The Trichechidae species differ from Dugongidae in the shape of the skull and the shape of the tail.


See also: Evolution of sirenians and Paenungulata

Sirenia has been placed in the clade Paenungulata, within Afrotheria, grouping it with two other orders of living mammals: Proboscidea, the elephant families, and Hyracoidea, the hyraxes, and two extinct orders, Embrithopoda and Desmostylia.


    • Genus †Ishatherium
      • Ishatherium subathuensis
    • Family †Prorastomidae
      • Genus †Pezosiren
        • Pezosiren portelli
      • Genus †Prorastomus
        • Prorastomus sirenoides
    • Family †Protosirenidae
      • Genus †Protosiren
        • Protosiren minima
        • Protosiren sattaensis
        • Protosiren fraasi
        • Protosiren smithae
    • Family Dugongidae
      • Genus †Nanosiren
        • Nanosiren garciae
        • Nanosiren sanchezi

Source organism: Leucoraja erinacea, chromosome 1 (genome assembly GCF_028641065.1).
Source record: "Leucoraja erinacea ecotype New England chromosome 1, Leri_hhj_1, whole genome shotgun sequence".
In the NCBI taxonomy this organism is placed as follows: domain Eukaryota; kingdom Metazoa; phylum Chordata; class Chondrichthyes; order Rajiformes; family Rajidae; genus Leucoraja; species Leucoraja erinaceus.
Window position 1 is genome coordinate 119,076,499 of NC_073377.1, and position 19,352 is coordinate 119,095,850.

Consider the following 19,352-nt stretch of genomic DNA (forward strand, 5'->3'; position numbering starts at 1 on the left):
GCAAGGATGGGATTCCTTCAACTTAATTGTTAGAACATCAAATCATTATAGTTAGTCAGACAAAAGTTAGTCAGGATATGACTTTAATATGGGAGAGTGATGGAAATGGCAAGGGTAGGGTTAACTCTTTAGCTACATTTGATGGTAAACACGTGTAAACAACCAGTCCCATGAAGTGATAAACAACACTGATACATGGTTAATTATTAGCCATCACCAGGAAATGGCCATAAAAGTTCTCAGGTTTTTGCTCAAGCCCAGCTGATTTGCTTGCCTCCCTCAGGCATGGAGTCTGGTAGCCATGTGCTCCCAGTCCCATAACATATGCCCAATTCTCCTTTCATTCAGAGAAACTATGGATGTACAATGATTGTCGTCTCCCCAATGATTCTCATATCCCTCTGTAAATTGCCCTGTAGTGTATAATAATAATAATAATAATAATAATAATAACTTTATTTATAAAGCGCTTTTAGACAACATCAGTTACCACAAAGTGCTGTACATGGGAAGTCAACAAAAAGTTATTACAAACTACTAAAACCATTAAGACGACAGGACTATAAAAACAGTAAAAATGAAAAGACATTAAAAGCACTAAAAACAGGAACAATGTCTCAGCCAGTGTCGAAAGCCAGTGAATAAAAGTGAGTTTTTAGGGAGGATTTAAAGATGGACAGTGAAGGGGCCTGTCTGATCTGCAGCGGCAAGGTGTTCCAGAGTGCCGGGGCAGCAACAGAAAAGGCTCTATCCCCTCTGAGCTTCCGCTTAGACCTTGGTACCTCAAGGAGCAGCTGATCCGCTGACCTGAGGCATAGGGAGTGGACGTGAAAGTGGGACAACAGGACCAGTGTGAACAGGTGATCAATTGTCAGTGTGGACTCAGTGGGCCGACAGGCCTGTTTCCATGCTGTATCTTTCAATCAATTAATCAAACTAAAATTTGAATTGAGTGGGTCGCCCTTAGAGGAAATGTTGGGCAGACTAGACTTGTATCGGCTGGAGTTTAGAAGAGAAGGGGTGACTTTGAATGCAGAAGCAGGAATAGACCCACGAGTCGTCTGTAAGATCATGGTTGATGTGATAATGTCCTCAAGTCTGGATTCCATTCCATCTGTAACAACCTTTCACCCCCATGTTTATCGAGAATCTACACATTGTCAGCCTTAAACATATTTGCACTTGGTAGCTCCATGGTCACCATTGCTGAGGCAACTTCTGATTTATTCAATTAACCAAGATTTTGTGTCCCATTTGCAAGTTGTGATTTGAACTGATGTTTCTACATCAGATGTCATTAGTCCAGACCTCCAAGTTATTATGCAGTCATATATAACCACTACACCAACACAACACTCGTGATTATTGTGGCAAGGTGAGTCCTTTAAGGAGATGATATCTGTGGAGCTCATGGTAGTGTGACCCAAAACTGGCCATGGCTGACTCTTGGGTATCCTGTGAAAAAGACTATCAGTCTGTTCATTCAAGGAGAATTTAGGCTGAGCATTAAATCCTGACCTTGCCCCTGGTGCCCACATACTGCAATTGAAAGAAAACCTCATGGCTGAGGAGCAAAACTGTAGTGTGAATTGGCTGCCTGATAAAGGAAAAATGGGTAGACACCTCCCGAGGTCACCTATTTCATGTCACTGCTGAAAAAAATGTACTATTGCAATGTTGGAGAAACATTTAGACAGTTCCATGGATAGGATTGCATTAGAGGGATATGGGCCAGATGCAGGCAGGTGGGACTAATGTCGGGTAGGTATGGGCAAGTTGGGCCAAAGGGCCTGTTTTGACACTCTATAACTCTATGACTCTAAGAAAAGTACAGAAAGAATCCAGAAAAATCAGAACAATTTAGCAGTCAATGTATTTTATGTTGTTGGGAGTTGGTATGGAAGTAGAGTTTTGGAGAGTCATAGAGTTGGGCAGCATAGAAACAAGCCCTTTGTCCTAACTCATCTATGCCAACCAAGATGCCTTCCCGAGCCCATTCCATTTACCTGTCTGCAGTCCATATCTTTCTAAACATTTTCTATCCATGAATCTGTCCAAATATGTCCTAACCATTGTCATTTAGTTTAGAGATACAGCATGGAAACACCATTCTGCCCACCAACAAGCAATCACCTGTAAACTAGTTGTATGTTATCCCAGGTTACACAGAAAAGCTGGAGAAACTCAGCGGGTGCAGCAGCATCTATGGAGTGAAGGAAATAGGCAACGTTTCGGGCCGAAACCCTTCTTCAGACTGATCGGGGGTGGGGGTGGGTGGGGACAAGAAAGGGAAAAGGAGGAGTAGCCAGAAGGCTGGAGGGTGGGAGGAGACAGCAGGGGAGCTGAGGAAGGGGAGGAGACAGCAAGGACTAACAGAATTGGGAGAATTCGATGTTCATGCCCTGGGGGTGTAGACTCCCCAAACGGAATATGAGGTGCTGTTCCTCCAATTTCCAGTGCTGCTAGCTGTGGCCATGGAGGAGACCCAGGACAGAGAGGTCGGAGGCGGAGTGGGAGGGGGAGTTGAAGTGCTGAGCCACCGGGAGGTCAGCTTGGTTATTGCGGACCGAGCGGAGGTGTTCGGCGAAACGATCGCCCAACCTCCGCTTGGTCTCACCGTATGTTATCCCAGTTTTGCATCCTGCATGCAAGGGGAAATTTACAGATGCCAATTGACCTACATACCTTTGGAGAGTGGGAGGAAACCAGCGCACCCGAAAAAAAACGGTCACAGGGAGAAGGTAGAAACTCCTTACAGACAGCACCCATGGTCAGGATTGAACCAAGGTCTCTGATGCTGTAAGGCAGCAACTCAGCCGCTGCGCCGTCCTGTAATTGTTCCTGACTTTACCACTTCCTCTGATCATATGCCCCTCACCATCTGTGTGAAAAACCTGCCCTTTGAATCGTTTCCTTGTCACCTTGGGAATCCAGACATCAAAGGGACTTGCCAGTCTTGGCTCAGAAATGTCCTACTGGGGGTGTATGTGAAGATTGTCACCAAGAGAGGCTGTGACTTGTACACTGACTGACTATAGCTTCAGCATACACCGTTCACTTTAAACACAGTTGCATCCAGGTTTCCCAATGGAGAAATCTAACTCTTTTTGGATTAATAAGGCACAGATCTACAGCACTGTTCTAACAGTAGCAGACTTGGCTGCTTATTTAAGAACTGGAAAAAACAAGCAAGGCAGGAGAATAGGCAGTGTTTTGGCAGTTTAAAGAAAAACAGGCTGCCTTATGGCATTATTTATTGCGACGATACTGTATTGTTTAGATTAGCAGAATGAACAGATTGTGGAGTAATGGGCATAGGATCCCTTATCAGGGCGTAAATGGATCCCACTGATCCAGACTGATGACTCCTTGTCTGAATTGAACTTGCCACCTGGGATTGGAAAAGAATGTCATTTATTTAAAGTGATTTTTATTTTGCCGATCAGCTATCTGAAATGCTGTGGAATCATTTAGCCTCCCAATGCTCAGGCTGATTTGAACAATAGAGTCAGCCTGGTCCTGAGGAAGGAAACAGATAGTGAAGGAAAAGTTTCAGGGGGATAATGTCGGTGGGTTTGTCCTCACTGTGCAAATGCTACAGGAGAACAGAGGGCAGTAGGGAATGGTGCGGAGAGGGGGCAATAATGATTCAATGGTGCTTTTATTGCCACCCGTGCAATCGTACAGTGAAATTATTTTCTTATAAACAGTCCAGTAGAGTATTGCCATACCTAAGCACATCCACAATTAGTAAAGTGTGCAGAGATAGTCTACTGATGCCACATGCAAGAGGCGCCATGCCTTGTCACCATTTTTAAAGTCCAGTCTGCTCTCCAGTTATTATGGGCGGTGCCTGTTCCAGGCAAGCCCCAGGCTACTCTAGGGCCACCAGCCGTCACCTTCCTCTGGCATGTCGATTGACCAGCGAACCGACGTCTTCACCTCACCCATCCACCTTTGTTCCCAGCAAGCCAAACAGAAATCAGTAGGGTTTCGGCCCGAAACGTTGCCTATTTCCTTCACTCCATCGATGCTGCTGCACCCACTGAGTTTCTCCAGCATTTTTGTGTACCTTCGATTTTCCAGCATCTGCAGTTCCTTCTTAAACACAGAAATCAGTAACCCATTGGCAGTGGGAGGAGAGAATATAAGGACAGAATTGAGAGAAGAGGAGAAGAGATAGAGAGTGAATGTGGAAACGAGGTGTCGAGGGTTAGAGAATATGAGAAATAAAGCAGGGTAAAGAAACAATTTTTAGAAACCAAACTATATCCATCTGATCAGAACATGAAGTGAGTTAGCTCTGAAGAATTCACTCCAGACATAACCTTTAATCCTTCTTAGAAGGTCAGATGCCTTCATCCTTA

• Genus †Sirenotherium
        • Sirenotherium pirabense
      • Subfamily Dugonginae
        • Genus Dugong
          • Dugong dugon, Dugong
      • Subfamily †Hydrodamalinae
        • Genus †Dusisiren
          • Dusisiren dewana
          • Dusisiren jordani
          • Dusisiren takasatensis
        • Genus †Hydrodamalis
          • Hydrodamalis cuestae
          • Hydrodamalis gigas, Steller's Sea Cow
    • Family Trichechidae
      • Subfamily †Miosireninae
        • Genus †Anomotherium
          • Anomotherium langewieschei
        • Genus †Miosiren
          • Miosiren canhami
          • Miosiren kocki
      • Subfamily Trichechinae
        • Genus †Potamosiren
          • Potamosiren magdalenensis